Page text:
What is clear after the first few weeks have passed is that school districts in Connecticut are treating virtual learning quite differently. Anecodotally, we have heard of the following school districts providing special education services virtually through Zoom or other online formats: Ansonia, Avon, Bethel, Canton, Clinton, Danbury, East Granby, Farmington, Greenwich, Guilford, Lebanon, Ledyard, Meriden, Milford, New Canaan, Newington, North Haven, Norwalk, Old Lyme, Orange, Region 10, Region 12, Stamford, Torrington, Wallingford, West Hartford, and Wilton. Keep in mind that this list is entirely anecdotal from parents in those districts who have self-reported services and therapies to us at Special Education Legal Fund.

Other districts, like Bristol and Trumbull, appear – at least from parent comments reported to SELF – not to be providing such services, and in some cases not allowing PPT meetings to be called during this period. One parent reported from Bristol that her child’s teacher informed her that there would be no video conferencing because of confidentiality, and that there will be no PPTs during the distance learning period. Parents in Trumbull are also reporting that some work has been provided to special education students from district therapists via email, but nothing on a virtual basis, and those parents were also informed that PPT meetings were on hold until further notice. In Brookfield, one parent reported to us that sh was told that the district would not provide anything online for special education students. In Greenwich, Connecticut, parents of special education students received an email on March 20th stating that all PPT (Planning and Placement Team) meetings and evaluations are cancelled until Greenwich is advised by the State Department of Education about a new timeline.

Outside of Connecticut, virtual services continue to vary greatly district by district. A parent in Ossining, New York also reported that the district has not “refused” to provide services, but noted to the parent that the use of video conferencing was against district policy. A parent in Queens (24, 30) has reported the use of Zoom in her child’s speech therapy, while a mother in Hamilton, New Jersey also reported that that district is conducting therapy via Zoom. A parent in northern Minnesota reported that her child will begin online speech therapy this week, and she also had a virtual IEP meeting through Google.meet with her school team.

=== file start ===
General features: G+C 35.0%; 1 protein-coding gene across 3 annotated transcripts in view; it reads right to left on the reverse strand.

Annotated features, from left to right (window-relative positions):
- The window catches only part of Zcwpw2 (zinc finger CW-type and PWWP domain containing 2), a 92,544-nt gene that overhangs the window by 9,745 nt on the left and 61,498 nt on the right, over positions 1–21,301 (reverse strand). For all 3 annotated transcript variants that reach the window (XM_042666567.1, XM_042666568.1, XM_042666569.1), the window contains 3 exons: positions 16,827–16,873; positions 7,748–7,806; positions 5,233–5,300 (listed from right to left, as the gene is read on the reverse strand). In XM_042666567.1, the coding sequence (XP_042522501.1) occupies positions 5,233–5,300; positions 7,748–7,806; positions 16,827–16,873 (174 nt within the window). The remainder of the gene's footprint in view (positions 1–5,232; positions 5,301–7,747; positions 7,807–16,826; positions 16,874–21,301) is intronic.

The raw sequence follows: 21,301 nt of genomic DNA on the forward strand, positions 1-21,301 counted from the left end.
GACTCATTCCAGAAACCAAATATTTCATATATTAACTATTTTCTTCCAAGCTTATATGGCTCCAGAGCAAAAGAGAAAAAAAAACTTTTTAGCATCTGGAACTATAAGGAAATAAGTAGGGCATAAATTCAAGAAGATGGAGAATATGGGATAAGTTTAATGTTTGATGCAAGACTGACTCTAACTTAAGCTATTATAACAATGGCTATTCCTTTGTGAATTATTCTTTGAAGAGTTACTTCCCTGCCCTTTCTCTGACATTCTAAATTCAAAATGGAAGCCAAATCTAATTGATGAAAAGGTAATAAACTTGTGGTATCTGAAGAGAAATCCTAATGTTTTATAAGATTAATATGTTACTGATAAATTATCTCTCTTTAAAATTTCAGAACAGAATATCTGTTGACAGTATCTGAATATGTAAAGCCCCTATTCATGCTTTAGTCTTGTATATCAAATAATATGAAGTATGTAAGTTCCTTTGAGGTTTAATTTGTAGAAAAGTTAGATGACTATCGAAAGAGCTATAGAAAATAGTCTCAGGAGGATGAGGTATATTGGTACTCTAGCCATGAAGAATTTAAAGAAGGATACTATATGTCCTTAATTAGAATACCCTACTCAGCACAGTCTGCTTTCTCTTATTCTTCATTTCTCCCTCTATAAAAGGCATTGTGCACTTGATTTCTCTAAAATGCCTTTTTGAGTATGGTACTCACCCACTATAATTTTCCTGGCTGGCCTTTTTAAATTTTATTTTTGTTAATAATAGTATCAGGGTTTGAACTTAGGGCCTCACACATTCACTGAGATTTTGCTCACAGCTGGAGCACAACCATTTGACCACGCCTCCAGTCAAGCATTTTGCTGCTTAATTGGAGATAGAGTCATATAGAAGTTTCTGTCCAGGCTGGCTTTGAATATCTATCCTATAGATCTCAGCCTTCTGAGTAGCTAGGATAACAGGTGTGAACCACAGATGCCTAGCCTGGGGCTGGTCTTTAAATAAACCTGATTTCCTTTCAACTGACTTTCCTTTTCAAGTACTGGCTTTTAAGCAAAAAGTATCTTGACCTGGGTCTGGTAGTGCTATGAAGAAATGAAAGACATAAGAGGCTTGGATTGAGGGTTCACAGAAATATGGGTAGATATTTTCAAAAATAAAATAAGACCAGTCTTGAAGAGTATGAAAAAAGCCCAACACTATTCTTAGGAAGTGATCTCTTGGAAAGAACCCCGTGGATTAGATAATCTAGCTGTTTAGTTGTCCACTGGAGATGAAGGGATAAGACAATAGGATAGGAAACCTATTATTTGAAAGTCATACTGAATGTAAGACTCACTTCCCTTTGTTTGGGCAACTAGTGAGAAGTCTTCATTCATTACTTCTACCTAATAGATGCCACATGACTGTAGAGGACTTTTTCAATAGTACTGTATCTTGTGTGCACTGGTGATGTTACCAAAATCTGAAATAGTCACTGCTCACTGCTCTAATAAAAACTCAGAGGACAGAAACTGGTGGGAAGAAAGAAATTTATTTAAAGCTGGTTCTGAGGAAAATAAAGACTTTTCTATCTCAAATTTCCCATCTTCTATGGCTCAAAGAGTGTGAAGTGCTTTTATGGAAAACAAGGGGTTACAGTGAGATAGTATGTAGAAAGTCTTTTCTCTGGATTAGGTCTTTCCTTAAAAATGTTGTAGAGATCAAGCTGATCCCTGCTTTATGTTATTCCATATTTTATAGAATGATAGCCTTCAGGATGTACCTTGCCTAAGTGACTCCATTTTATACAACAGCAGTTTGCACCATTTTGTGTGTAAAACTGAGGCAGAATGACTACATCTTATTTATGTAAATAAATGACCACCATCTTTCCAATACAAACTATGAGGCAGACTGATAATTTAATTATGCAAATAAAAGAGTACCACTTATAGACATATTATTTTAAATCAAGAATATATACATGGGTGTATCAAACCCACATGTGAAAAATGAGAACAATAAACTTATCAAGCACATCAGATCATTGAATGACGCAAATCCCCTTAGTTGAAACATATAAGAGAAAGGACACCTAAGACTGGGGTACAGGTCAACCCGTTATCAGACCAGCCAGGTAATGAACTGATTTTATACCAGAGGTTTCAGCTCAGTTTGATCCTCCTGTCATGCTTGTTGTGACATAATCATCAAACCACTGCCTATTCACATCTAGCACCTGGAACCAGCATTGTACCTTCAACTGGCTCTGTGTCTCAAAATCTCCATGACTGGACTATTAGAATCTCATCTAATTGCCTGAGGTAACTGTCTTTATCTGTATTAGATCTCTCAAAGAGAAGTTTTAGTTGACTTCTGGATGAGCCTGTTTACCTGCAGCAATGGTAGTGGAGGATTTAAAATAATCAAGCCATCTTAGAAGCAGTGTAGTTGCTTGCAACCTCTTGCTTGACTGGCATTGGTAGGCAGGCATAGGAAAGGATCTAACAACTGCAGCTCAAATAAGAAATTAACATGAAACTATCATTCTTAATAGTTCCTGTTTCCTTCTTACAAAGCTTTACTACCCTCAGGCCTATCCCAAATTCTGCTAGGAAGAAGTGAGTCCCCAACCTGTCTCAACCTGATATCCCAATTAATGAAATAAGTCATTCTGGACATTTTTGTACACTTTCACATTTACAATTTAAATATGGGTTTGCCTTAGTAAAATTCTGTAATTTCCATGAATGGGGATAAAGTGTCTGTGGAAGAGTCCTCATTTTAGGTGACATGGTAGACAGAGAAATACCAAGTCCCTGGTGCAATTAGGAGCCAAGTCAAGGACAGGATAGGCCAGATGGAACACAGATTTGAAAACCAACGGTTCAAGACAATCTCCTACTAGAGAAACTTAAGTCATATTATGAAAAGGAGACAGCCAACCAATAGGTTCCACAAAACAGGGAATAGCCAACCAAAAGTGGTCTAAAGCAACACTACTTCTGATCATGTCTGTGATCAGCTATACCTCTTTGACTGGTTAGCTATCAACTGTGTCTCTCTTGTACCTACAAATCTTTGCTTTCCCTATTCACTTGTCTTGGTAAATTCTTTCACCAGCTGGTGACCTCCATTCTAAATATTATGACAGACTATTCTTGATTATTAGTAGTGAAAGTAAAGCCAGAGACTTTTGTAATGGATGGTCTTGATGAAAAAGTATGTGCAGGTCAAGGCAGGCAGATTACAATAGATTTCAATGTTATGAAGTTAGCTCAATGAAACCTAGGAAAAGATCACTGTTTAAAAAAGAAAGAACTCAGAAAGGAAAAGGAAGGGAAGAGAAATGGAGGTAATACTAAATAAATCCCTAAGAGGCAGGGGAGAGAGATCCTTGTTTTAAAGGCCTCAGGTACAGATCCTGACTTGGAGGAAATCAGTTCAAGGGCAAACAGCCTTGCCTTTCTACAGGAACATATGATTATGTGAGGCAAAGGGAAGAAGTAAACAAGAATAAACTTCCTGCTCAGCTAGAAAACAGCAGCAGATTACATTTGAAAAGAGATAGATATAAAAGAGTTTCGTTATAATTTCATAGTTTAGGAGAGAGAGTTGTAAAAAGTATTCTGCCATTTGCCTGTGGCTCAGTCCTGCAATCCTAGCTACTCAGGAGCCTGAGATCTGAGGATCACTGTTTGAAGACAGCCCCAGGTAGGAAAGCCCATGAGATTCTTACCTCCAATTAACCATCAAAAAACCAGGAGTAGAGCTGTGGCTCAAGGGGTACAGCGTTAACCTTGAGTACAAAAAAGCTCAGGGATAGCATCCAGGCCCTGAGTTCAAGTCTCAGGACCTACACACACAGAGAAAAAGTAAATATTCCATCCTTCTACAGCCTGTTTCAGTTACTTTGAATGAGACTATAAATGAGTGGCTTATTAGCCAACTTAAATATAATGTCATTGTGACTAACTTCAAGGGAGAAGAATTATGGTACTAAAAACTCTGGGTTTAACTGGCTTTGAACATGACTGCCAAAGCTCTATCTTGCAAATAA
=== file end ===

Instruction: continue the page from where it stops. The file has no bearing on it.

Clearly, virtual special education varies across states and districts and schools as much as in-person special education. For parents, the stress and anxiety that we regularly experience as parents of children with specific learning needs is amplified by the confusion and uncertainty of the move to a virtual learning environment. Many of us are at home now acting as de facto co-teachers, teachers, paraprofessionals, and therapists for our children in addition to our regular responsibilities of work, home, and family. It is more important than ever to be cognizant of our rights and the rights of our children during this unprecedented time in the world.

We urge all parents to continue to keep an open dialogue with members of the school team, administrators, and district representatives. As you would during a “normal” time, keep track of your communications and continue to advocate for your child. Keep track of the therapies that your child has missed during school closure and distance learning; this may be important later on, and you should keep careful records of what has transpired during the period. Finally, stay aware of developments in special education at the district and state level – they are constantly changing in this fluid environment, and states and school districts are continually releasing new guidance as circumstances change.

Finally, stay current on special education law as it pertains to students, parents, and families. A great resource for this is the Council of Parent Attorneys and Advocates, or COPAA. COPAA protects the legal and civil rights of students with disabilities and their families, and their website is a great resource to keep up to date on what is going on at the federal level in special education. COPAA tends to issue statements and guidance on any publications issued by the US Department of Education, like their most recent statement on the Education Department’s Supplemental Fact Sheet [click here to read the statement].